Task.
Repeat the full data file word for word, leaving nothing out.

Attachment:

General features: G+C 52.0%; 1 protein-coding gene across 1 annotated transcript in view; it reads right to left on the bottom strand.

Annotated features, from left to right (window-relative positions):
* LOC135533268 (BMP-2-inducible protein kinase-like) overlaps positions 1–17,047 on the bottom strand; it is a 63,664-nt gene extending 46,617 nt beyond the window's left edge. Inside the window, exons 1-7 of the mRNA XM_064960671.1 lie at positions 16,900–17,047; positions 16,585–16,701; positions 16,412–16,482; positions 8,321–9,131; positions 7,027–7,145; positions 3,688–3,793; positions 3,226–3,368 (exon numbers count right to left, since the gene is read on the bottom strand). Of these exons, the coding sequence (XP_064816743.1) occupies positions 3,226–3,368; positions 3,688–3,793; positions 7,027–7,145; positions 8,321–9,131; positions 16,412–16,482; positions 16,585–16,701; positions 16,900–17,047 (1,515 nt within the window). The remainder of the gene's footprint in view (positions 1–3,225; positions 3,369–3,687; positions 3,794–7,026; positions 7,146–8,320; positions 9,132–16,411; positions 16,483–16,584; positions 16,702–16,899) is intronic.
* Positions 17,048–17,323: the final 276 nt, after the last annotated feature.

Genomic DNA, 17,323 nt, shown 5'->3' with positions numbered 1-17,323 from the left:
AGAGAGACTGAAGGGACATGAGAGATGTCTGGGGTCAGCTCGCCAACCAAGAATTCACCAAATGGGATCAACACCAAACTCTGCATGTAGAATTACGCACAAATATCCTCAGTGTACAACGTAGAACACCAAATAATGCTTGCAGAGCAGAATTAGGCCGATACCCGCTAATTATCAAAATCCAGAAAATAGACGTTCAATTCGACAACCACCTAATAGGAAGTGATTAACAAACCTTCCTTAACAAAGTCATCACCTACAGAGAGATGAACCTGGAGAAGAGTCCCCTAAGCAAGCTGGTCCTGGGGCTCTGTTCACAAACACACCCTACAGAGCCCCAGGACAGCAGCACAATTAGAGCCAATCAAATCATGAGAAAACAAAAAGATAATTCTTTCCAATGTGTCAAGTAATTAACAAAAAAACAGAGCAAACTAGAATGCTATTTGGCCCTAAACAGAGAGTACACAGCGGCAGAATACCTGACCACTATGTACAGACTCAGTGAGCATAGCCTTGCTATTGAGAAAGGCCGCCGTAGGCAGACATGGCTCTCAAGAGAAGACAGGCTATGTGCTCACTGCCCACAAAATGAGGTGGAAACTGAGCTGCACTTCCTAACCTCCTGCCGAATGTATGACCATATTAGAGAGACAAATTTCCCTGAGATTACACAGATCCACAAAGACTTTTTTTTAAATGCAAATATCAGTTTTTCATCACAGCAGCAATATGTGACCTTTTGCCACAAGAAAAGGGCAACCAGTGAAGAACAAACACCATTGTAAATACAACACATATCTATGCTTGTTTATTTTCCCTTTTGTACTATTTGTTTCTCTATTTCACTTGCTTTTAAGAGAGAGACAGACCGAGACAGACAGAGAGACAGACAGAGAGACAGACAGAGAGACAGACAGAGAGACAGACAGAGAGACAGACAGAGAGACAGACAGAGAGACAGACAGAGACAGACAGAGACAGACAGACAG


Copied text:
General features: G+C 52.0%; 1 protein-coding gene across 1 annotated transcript in view; it reads right to left on the bottom strand.

Annotated features, from left to right (window-relative positions):
* LOC135533268 (BMP-2-inducible protein kinase-like) overlaps positions 1–17,047 on the bottom strand; it is a 63,664-nt gene extending 46,617 nt beyond the window's left edge. Inside the window, exons 1-7 of the mRNA XM_064960671.1 lie at positions 16,900–17,047; positions 16,585–16,701; positions 16,412–16,482; positions 8,321–9,131; positions 7,027–7,145; positions 3,688–3,793; positions 3,226–3,368 (exon numbers count right to left, since the gene is read on the bottom strand). Of these exons, the coding sequence (XP_064816743.1) occupies positions 3,226–3,368; positions 3,688–3,793; positions 7,027–7,145; positions 8,321–9,131; positions 16,412–16,482; positions 16,585–16,701; positions 16,900–17,047 (1,515 nt within the window). The remainder of the gene's footprint in view (positions 1–3,225; positions 3,369–3,687; positions 3,794–7,026; positions 7,146–8,320; positions 9,132–16,411; positions 16,483–16,584; positions 16,702–16,899) is intronic.
* Positions 17,048–17,323: the final 276 nt, after the last annotated feature.

Genomic DNA, 17,323 nt, shown 5'->3' with positions numbered 1-17,323 from the left:
AGAGAGACTGAAGGGACATGAGAGATGTCTGGGGTCAGCTCGCCAACCAAGAATTCACCAAATGGGATCAACACCAAACTCTGCATGTAGAATTACGCACAAATATCCTCAGTGTACAACGTAGAACACCAAATAATGCTTGCAGAGCAGAATTAGGCCGATACCCGCTAATTATCAAAATCCAGAAAATAGACGTTCAATTCGACAACCACCTAATAGGAAGTGATTAACAAACCTTCCTTAACAAAGTCATCACCTACAGAGAGATGAACCTGGAGAAGAGTCCCCTAAGCAAGCTGGTCCTGGGGCTCTGTTCACAAACACACCCTACAGAGCCCCAGGACAGCAGCACAATTAGAGCCAATCAAATCATGAGAAAACAAAAAGATAATTCTTTCCAATGTGTCAAGTAATTAACAAAAAAACAGAGCAAACTAGAATGCTATTTGGCCCTAAACAGAGAGTACACAGCGGCAGAATACCTGACCACTATGTACAGACTCAGTGAGCATAGCCTTGCTATTGAGAAAGGCCGCCGTAGGCAGACATGGCTCTCAAGAGAAGACAGGCTATGTGCTCACTGCCCACAAAATGAGGTGGAAACTGAGCTGCACTTCCTAACCTCCTGCCGAATGTATGACCATATTAGAGAGACAAATTTCCCTGAGATTACACAGATCCACAAAGACTTTTTTTTAAATGCAAATATCAGTTTTTCATCACAGCAGCAATATGTGACCTTTTGCCACAAGAAAAGGGCAACCAGTGAAGAACAAACACCATTGTAAATACAACACATATCTATGCTTGTTTATTTTCCCTTTTGTACTATTTGTTTCTCTATTTCACTTGCTTTTAAGAGAGAGACAGACCGAGACAGACAGAGAGACAGACAGAGAGACAGACAGAGAGACAGACAGAGAGACAGACAGAGAGACAGACAGAGAGACAGACAGAGAGACAGACAGAGACAGACAGAGACAGACAGACAG